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55 Maruyama Nakashita A, Nakamura Y, Watanabe Takahashi A, Inoue E, Yamaya T, Takahashi H (2005) Identification of a novel cis acti ng element conferring sulfur deficiency response in Arabidopsis roots. Plant J 42: 305 314 Nakamura T, Yamaguchi Y, Sano H (2000) Plant mercaptopyruvate sulfurtransferasess: molecular cloning, subcellular localization and enzymatic activities. Eur J Bioch em 267: 5621 5630 Noctor G, Gomez L, Vanacker H, Foyer C (2002) Interactions between biosynthesis, compartmentation and transport in the control of glutathione homeostasis and signaling. J Exp Botany 53: 1283 1304 Noji M, Inoue K, Kimura N, Gouda A, Sait o K (1998) Isoform dependent differences in feedback regulation and subcellular localization of serine acetyltransferase involved in cysteine biosynthesis from Arabidopsis thaliana J Biol Chem 273: 32739 32745 Noji M, Takagi Y, Kimura N, Inoue K, Saito M Horikoshi M, Saito F, Takahashi H, Saito K (2001) Serine acetyltransferase involved in cysteine biosynthesis from spinach: molecular cloning, characterization and expression analysis of cDNA encoding a plastidic isoform. Plant Cell Physiol 42: 627 634. Noji M, Kawashima CG, Obayashi T, Saito K (2006) In silico assessment of gene function involved in cysteine biosynthesis in Arabidopsis: expression analysis of multiple isoforms of serine acetyltransferase. Amino Acids 2: 163 171. Olsen L, Huang B, Vett ing M, Roderick S (2004) Structure of serine acetyltransferase in complexes with CoA and its cysteine feedback inhibitor. Biochemistry 43: 6013 6019 Riemenschneider A, Nikiforova V, Hoefgen R, De Kok LJ, Papenbrock J (2005) Impact of elevated H 2 S on metab olite levels, activity of enzymes and expression of genes involved in cysteine metabolism. Plant Physiol Biochem 43: 473 483 Riemenschneider A, Riedel K, Hoefgan R, Papenbrock J, Hesse H (2005) Impact of reduced O acetylserine(thiol)lyase isoform contents on potato plant metabolism. Plant Physiol 137: 892 900 Rolland N,l Droux M, Lebrun M, Douce R (1993) O Acetylserine (thiol)lyase from spinach ( Spinacia oleracea L.) leaf: cDNA cloning, characterization, and overexpression in Escherichia coli of the chlor oplast isoform. Arch Biochem Biophys 300: 213 222 Ruffet M, Droux M, Douce R (1994) Purification and kinetic properties of serine acetyltransferase free of O acetylserine(thiol)lyase from spinach chloroplasts. Plant Physiol 104: 597 604

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56 Ruffet M, Lebrun M Droux M, Douce R (1995) Subcellular distribution of serine acetyltransferase from Pisum sativum and characterization of an Arabidopsis thaliana putative cytosolic isoform. Eur J Biochem 227: 500 509 Saito K, Tatsuguchi K, Murakoshi I, Hirano H (1993) cD NA cloning and expression of cysteine synthase B localized in chloroplasts of Spinicia oleracea Fed Eur Biochem Soc 324: 247 252 Saito K, Kurosawa M, Tatsuguchi K, Takagi Y, Murakoshi I (1994) Modulation of cysteine biosynthesis in chloroplasts of transg enic tobacco overexpressing cysteine synthase [O acetylserine(thiol)lyase]. Plant Physiol 106: 887 895 Saito K, Yokoyama H, Noji M, Murakoshi I (1995) Molecular cloning and characterization of a plant serine acetyltransferase playing a regulatory role in cysteine biosynthesis from watermelon. J Biol Chem 270: 16321 16326 Salsi E, Campanini, Bettati S, Raboni S, Roderick S, Cook P, Mozzarelli A (2010) A two step process controls the formation of the bienzyme cysteine synthase complex. J Biol Chem 285: 1281 3 12822 Sirko A, Blaszczyk A, Liszewska F (2004) Overproduction of SAT and/or OASTL in transgenic plants: a survey of effects. J Exp Botany 55: 1881 1888 Watanabe M, Kusano M, Oikawa A, Fukushima A, Noji M, Saito K (2008) Physiological roles of the Beta substituted alanine synthase gene family in arabidopsis. Plant Physiol 146: 310 320 Watanabe M, Mochida K, Kato T, Tabata S, Yoshimoto N, Noji M, Saito K (2008) Comparative genomics and reverse genetics analysis reveal indispensable functions of the serin e acetyltransferase gene family in Arabidopsis. Plant Cell 20: 2484 2496 Wirtz M, Hell R (2003) Production of cysteine for bacterial and plant biotechnology: application of cysteine feedback insensitive isoforms of serine acetyltransferase. Amino Acids 24: 195 203 Wirtz M, Droux M, Hell R (2004) O acetylserine(thiol)lyase: an enigmatic enzyme of plant cysteine biosynthesis revisited in Arabidopsis thaliana. J Exp Botany 55: 1785 1798 Wirtz M, Hell R ( 2006) Functional analysis of the cysteine synthase protein complex from plants: structural, biochemical and regulatory properties. J Plant Physiol 163: 273 286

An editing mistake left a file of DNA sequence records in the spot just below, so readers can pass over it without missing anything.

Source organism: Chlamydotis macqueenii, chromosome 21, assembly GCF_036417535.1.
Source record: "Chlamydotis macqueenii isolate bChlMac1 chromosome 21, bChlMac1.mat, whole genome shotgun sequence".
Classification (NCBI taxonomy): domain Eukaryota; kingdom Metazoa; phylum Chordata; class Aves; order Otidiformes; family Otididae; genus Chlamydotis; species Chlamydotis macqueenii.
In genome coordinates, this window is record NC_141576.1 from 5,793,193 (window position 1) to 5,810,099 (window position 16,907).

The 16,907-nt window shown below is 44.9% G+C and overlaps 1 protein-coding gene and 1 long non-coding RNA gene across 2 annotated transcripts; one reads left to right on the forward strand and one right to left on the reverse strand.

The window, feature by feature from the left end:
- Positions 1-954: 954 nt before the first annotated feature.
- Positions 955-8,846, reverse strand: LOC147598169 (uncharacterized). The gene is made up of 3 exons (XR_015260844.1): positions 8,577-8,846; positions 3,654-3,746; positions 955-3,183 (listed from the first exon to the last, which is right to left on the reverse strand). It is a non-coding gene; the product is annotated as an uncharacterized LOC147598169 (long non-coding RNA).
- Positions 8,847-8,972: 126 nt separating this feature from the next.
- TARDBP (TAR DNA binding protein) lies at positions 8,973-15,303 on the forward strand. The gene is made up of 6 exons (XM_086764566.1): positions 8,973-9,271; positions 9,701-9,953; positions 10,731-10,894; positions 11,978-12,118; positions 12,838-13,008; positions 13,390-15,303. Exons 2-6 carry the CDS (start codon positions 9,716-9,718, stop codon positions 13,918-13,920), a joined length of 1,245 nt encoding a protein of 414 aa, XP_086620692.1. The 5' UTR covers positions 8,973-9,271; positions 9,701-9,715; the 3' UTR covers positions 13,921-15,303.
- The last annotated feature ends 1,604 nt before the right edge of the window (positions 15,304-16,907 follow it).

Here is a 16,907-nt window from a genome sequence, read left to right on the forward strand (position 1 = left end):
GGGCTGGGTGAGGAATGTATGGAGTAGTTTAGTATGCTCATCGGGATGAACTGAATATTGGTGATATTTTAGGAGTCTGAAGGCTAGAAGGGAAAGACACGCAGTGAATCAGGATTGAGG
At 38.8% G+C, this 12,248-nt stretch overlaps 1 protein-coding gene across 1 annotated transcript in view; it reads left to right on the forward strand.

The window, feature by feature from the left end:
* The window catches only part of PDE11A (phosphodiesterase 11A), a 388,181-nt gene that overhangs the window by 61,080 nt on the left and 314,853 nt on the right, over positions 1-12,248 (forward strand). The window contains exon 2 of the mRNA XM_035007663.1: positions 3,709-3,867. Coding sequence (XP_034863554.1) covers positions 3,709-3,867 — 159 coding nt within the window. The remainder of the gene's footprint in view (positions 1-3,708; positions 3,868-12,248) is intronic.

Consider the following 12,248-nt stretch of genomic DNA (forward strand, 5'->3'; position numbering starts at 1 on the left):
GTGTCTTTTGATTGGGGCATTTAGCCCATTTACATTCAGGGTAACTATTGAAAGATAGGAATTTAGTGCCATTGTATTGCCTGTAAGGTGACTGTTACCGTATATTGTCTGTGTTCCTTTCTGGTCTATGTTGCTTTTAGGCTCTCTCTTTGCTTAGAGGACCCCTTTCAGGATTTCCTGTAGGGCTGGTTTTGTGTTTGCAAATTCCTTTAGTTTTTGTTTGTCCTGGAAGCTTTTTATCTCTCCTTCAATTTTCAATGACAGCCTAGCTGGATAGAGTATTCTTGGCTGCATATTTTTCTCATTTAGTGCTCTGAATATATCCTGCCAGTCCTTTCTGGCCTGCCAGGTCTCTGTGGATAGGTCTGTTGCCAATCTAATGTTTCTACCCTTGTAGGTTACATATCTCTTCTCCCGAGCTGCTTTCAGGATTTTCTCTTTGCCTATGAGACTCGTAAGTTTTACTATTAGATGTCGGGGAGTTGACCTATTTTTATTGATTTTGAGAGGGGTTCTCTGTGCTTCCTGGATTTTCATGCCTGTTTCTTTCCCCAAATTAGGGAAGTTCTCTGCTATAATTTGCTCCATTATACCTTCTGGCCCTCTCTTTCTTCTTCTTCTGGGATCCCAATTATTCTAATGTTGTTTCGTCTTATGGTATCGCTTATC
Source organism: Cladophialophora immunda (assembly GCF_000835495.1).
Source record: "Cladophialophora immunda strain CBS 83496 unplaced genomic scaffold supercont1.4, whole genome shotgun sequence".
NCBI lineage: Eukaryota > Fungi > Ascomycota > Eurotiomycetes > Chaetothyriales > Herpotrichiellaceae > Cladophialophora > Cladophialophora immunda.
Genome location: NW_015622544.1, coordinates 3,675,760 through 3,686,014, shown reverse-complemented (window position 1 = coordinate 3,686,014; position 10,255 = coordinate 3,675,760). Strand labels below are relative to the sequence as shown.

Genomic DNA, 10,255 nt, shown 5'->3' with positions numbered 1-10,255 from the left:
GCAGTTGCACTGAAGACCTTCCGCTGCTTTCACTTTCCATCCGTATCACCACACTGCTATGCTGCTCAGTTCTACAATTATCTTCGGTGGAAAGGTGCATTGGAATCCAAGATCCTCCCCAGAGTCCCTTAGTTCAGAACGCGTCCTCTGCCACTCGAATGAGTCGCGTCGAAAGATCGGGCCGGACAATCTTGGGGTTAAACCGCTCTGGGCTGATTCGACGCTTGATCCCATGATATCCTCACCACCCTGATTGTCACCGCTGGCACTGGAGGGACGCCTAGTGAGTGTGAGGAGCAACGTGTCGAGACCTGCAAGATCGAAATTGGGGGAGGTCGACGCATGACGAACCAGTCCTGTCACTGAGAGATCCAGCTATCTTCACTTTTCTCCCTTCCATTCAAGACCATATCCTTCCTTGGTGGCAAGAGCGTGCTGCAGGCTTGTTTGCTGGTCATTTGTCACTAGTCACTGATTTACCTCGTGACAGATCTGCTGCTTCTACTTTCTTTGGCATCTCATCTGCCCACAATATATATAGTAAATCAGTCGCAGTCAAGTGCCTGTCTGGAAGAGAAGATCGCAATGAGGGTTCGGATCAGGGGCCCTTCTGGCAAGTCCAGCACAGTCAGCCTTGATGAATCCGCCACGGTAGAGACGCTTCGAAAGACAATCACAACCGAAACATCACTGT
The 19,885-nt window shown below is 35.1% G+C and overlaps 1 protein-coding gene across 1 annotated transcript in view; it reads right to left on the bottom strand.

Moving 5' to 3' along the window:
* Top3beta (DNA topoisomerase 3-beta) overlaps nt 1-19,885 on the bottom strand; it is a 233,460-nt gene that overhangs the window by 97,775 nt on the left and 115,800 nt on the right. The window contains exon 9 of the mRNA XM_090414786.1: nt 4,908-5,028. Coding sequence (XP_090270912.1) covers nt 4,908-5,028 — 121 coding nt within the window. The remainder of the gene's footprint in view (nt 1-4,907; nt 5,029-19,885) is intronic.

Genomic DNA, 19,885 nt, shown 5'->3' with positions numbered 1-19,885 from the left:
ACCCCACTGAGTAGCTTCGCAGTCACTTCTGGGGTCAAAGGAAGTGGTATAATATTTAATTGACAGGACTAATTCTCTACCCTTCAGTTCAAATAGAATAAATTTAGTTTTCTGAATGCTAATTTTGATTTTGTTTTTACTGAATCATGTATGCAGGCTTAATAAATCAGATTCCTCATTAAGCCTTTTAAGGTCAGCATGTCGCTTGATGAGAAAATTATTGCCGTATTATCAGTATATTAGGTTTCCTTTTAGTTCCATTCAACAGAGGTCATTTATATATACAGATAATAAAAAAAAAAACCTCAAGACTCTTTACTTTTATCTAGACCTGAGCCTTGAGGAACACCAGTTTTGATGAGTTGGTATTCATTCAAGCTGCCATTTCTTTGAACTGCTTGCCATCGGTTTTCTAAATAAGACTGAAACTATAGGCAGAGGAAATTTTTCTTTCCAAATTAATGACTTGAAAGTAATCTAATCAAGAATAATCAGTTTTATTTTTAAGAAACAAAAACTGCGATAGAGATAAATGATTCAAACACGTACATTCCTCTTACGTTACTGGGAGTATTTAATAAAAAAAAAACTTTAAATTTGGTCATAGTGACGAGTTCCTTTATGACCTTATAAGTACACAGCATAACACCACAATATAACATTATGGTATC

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57 Wirtz M, Hell R (2007) Dominant negative modification reveals the regulatory function of the multimeric cysteine synthase protein complex in tr ansgenic tobacco. Plant Cell 19: 625 639 Zhang C, Meng Q, Zhang M, Huang F, Gai J, Yu D (2008) Characterization of O acetylserine(thiol) lyase encoding genes reveals their distinct but cooperative expression in cysteine synthesis of soybean [ Glycine max (L.) Merr.]. Plant Mol Biol Rep 26: 277 291

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58 BIOGRAPHICAL SKETCH Courtney Morriss Gordon was born in Hot Springs, Arkansas. She graduated from High School in Grayson, Georgia in 2002. She received her Bachelor of Science degree from Brigham Young Universi ty in b iotechnology in December 2005. She enrolled as a graduate student in Plant Molecular and Cell Biology Program at the University of Florida in 2006.